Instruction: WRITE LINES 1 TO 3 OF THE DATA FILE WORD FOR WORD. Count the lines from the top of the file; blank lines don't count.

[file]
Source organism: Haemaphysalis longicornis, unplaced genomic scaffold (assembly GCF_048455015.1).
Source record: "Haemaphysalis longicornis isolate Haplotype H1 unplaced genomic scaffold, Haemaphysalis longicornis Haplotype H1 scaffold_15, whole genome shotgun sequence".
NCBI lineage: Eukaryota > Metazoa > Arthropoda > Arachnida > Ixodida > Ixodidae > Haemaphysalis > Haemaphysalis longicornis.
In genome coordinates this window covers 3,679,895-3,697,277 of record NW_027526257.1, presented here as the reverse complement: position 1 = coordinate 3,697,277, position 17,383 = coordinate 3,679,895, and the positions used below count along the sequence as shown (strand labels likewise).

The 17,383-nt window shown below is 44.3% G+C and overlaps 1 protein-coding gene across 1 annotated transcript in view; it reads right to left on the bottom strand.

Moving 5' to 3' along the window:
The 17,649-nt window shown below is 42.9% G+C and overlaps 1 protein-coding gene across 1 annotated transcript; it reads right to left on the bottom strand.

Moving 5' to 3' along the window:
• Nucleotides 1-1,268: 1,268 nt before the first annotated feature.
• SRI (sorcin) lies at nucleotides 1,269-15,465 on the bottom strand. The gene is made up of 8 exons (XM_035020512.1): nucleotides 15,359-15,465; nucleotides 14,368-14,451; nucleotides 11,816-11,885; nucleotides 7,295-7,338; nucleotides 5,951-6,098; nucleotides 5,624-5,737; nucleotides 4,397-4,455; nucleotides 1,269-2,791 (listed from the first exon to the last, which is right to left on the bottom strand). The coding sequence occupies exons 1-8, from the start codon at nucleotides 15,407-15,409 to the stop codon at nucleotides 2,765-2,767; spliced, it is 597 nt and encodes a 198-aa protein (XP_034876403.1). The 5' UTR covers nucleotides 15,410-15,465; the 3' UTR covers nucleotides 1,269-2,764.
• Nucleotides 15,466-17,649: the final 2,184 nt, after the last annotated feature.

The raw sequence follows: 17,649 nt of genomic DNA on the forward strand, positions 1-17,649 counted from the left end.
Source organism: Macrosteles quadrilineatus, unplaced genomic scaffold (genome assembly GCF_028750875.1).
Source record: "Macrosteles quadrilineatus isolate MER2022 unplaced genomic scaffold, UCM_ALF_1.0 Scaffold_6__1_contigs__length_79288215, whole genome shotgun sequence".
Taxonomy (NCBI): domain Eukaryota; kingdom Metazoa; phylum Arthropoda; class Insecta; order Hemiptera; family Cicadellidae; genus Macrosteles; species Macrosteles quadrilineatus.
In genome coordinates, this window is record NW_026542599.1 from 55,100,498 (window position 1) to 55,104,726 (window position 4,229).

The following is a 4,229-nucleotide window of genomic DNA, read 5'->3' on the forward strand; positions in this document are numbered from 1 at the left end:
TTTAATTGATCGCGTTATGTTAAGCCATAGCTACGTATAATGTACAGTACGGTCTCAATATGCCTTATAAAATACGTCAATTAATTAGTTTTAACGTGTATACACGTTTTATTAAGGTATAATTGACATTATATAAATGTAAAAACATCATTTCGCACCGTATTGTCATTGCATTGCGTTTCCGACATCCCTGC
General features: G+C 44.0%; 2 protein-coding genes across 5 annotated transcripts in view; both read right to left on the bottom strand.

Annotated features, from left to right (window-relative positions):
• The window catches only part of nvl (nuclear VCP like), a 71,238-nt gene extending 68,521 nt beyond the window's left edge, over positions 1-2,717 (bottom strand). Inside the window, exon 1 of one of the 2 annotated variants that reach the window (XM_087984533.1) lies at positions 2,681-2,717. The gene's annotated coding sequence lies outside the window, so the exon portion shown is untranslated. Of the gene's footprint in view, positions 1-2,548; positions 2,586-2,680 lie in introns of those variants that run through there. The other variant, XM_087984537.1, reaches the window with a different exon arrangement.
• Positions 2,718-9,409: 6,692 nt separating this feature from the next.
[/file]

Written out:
Source organism: Haemaphysalis longicornis, unplaced genomic scaffold (assembly GCF_048455015.1).
Source record: "Haemaphysalis longicornis isolate Haplotype H1 unplaced genomic scaffold, Haemaphysalis longicornis Haplotype H1 scaffold_15, whole genome shotgun sequence".
NCBI lineage: Eukaryota > Metazoa > Arthropoda > Arachnida > Ixodida > Ixodidae > Haemaphysalis > Haemaphysalis longicornis.